"Joseph Reagle's account of what makes Wikipedia tick debunks the vision of
a shining Alexandria gliding towards free and perfect knowledge and replaces it
with something far more awe-inspiring: a humane, and human, enterprise that
with each fitful back-and-forth elicits the best from those it draws in. In an
era of polemic and cheap shots that some attribute largely to the Internet's
influence, he shows how even those of wildly varying backgrounds who disagree
intensely can see themselves as embarked on a common, ennobling mission
grounded in respect and reason."
—Jonathan Zittrain, Professor of Law, Harvard Law School and Kennedy School, Professor of Computer Science, Harvard School of Engineering and Applied Sciences, and author of The Future of the Internet — And How to Stop It
"Joseph Reagle is one of a very few people who are both deeply engaged
participants in online community and first-rate scholars of it. In Good
Faith Collaboration he provides the best explanation to date of how a
communally created encyclopedia went from 'crazy idea' to the most important
reference work in the English language in less than ten years, and what
Wikipedia's massive global experiment in its collaborative culture means for
the future of ours."
—Clay Shirky, NYU, author of Here Comes Everybody: The Power of Organizing Without Organizations
"Good Faith Collaboration sheds some much needed light on one of
the most influential resources available today. Joseph Reagle accurately
captures the internal collaborative climate of 'good faith' in Wikipedia, and
provides an excellent history of its progenitors like Nupedia."
—Jimmy Wales, Founder of Wikipedia
"Wikipedia deserves to have its story intelligently told, and Joseph Reagle
has done exactly that. Good Faith Collaboration is smart, accessible,
and astutely observed. I highly recommend this book to anyone who wants to
better understand how Wikipedia works, and why it matters."
—Sue Gardner, Executive Director, Wikimedia Foundation
Review by José-Carlos Redondo-Olmedilla (The Information Society, 28(1), 2012, pp. 53-54)
Review by Elena Maceviciute (Information Research, 16(3), 2011)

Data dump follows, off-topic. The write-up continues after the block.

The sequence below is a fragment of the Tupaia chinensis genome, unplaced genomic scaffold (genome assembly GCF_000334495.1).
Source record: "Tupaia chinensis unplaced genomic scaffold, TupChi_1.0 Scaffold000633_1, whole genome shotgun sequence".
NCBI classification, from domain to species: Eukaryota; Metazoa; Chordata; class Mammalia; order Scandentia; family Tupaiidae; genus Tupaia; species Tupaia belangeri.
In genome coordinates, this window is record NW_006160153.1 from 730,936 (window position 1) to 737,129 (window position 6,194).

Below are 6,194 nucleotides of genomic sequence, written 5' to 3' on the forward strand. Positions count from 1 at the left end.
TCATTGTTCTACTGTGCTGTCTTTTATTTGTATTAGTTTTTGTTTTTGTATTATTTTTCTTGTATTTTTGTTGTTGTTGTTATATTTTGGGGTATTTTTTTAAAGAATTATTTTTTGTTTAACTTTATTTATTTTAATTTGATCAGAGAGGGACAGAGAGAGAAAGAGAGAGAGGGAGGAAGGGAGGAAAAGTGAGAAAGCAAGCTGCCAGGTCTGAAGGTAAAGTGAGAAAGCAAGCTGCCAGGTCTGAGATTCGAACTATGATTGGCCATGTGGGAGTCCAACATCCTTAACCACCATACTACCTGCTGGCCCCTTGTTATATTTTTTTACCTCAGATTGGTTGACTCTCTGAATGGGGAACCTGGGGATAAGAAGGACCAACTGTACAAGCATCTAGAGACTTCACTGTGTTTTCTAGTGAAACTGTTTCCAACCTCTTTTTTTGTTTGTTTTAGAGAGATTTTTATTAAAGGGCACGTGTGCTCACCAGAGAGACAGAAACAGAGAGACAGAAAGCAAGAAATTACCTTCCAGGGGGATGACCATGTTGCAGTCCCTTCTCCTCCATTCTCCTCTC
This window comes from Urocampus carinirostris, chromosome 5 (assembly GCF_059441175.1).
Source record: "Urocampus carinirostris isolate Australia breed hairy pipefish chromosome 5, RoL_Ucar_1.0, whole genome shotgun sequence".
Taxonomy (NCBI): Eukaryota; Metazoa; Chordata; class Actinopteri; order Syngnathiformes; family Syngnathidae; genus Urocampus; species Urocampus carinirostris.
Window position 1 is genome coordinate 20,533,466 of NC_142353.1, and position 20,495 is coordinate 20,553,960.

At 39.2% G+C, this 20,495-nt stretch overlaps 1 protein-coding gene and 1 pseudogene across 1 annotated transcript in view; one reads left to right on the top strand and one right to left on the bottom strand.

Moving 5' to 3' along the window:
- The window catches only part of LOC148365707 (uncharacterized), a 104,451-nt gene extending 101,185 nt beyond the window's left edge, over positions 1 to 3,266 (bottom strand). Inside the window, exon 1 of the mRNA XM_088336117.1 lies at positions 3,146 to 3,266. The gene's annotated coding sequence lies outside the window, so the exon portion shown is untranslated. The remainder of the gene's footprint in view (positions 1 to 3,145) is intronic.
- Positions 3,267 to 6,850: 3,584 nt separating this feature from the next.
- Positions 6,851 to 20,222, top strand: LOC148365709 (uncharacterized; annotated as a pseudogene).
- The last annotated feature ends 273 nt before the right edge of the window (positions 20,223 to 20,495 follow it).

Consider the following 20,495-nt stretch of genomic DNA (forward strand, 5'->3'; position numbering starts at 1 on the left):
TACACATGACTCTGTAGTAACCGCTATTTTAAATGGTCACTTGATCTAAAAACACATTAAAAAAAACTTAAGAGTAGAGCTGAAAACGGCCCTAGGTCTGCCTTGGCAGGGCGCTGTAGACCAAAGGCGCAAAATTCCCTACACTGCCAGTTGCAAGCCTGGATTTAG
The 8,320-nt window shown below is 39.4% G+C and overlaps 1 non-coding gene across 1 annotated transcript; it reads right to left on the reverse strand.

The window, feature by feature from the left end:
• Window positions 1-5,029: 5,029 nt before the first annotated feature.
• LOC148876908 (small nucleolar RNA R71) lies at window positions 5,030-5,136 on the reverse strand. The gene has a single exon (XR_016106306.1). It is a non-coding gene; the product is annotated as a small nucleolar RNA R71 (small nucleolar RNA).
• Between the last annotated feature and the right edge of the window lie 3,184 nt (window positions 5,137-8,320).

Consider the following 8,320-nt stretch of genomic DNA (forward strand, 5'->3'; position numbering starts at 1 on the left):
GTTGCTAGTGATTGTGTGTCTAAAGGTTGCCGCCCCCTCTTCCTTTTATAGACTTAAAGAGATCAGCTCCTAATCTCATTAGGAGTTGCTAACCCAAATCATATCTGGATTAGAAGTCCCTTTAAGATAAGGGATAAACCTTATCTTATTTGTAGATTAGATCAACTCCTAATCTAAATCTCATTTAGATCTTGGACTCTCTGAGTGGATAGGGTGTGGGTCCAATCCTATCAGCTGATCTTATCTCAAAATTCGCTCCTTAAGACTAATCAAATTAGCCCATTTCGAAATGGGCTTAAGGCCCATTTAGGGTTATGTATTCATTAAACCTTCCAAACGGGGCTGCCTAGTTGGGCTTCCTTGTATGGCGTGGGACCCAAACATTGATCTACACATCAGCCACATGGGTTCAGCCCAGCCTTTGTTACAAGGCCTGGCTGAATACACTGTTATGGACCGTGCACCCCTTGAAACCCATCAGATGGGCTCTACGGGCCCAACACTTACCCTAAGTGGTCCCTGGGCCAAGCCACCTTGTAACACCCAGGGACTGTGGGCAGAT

Review by Mayo Fuster Morell (Information, Communication & Society, 2011)
Review by Susanna Chamberlain (Communication, Politics & Culture, 44(2), 2011, pp. 133-134)
Review by Francesca Musiani (Réseaux, 29(167), 2011, pp. 219-221)
Review by Jeff Loveland (Annals of Science, 68(4), 2011, pp. 555-558)
Review by Donna Ford (Technical Communication, 58(3), August 2011, pp. 238-239)
Review by Liselotte Doorduijn (Media Masters, September 2011)
Review by Jeff Kirchoff (Rhizomes.net, September 2011)
Review by Deborah E. Melnick (Law Library Journal 103(2), Spring, 2011).
Review by T. A. Abinandanan (Current Science, April 2011).
Review by Lee Humphreys (Journal of Communication, Apr 1, 2011).
What does Wikipedia have to do with civic engagement? by Michael Kuhne (blog, Apr 3, 2011).
Review by Alice Bailey (POLICY Magazine, Mar 31, 2011).
Review by Matthew Curinga (Teachers College Record, Mar 16, 2011).
In Short by Bruce Elder (Sydney Morning Herald, Feb 5, 2011).
Review by Bernice Glenn (Computing Reviews, Feb 18, 2011).
E-Books' Varied Formats Make Citations a Mess for Scholars by Tushar Rae (Chronicle of Higher Education, Feb 4, 2011).
Review by Oliver Basciano (Art Review, 47, Jan 2011, p. 129)
Booknotes by William Kowinski (The North Coast Journal of Politics, People & Art, Dec 30, 2010).
Review by Cory Doctorow (Boing Boing, Dec 20, 2010).
The New Together by Dalton Conley (The American Prospect, December 6, 2010).
Review by Sage Ross (blog, Oct 27 2010).
In Rancorous Times, Can Wikipedia Show Us How to All Get Along? by Alexis Madrigal (TheAtlantic.com, Oct 19 2010).
Books in brief (Nature, Oct 07 2010, Volume 467, p. 659).
Good Faith Scholarship by James Grimmelmann (JOTWELL, Oct 13 2010).
Books in brief (The Futurist, November-December 2010, 44(6), p. 61).
Review by Staeiou (Wikipedia Signpost, Oct 4 2010).
Reagle on the Culture of Wikipedia by Samuel Klein (blog, Sep 23 2010).
Review by Jessamyn West (blog, Aug 16 2010).
Wikipedia's Global Future (Hagit Bachrach @ CFR.org, Feb 3 2011)
Joseph Reagle on the culture of Wikipedia (Jerry Brito, Feb 1 2011).
Why Can't We All Be More Like Wikipedia? (Jesse Brown @ TVO.org, Nov 30 2010).
Marketplace Tech Report (American Public Media, Nov 25 2010).
Discussion with David Weinberger (Media Berkman, Nov 23 2010).
Webcast (OpenSource.com, Oct 21 2010).
Book talk (Berkman Center, Oct 19 2010).
Inside the culture of Wikipedia: Q&A with the author of "Good Faith Collaboration" interview by Jonathan Opp (OpenSource.com, Sep 21 2010).